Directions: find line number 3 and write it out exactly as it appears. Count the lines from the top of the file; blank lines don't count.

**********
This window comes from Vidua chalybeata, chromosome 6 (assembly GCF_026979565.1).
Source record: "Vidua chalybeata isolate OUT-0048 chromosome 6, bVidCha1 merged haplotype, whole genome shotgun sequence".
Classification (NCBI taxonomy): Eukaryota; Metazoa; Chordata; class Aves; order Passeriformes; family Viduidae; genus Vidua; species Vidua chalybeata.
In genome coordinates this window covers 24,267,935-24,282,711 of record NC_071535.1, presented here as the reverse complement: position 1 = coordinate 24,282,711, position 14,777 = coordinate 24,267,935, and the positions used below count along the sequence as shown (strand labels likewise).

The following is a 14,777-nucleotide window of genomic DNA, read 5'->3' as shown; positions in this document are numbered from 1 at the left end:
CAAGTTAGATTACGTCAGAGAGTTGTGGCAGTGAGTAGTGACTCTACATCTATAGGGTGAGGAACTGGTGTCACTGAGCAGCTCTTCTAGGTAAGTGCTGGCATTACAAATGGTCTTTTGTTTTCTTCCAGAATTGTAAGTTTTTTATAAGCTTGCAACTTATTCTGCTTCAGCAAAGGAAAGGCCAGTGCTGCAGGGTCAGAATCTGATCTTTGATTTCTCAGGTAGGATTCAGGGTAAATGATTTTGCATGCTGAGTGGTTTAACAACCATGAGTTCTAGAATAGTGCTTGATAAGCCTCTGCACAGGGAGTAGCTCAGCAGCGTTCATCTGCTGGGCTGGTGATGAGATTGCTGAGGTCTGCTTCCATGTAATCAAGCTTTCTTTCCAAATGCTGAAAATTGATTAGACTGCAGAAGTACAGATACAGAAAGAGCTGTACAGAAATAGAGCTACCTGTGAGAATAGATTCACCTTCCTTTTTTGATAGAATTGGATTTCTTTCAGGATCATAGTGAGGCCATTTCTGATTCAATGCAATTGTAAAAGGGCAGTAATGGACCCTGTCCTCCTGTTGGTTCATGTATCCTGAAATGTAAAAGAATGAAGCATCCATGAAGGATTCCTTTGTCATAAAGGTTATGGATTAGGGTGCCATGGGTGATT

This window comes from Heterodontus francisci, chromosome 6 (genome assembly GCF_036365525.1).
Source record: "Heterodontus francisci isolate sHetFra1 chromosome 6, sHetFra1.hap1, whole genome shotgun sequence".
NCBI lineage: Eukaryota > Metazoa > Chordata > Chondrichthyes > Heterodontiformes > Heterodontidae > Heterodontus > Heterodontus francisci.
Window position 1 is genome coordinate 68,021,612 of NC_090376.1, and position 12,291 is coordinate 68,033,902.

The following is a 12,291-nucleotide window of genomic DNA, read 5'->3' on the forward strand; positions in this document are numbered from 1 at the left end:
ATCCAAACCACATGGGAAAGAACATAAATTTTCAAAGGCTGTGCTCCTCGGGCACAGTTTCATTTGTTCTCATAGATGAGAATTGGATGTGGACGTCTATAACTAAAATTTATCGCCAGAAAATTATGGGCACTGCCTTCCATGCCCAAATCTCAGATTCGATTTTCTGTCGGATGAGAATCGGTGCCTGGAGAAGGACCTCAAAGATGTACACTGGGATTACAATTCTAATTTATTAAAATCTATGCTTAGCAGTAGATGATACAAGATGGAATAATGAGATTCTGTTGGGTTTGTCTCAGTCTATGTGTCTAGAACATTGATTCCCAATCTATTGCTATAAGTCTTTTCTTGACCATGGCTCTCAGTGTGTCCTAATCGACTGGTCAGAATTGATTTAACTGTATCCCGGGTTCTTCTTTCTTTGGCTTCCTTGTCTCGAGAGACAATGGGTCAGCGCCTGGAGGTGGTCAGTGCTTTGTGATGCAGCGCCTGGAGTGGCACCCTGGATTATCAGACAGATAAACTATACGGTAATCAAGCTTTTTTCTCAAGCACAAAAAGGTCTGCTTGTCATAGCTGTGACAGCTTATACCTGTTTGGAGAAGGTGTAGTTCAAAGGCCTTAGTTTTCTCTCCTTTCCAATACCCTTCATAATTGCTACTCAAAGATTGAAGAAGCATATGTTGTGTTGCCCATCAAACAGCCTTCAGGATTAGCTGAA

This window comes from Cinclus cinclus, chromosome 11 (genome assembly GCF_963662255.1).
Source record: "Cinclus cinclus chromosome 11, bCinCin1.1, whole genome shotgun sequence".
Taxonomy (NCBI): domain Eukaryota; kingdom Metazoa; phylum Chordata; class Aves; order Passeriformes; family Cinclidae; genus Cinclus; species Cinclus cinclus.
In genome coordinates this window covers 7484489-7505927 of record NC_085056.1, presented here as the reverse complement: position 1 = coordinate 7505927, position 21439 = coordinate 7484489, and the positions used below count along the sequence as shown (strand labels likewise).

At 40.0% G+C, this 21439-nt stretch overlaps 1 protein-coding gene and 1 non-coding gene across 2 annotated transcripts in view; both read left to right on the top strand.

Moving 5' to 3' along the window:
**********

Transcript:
Classification (NCBI taxonomy): Eukaryota; Metazoa; Chordata; class Aves; order Passeriformes; family Viduidae; genus Vidua; species Vidua chalybeata.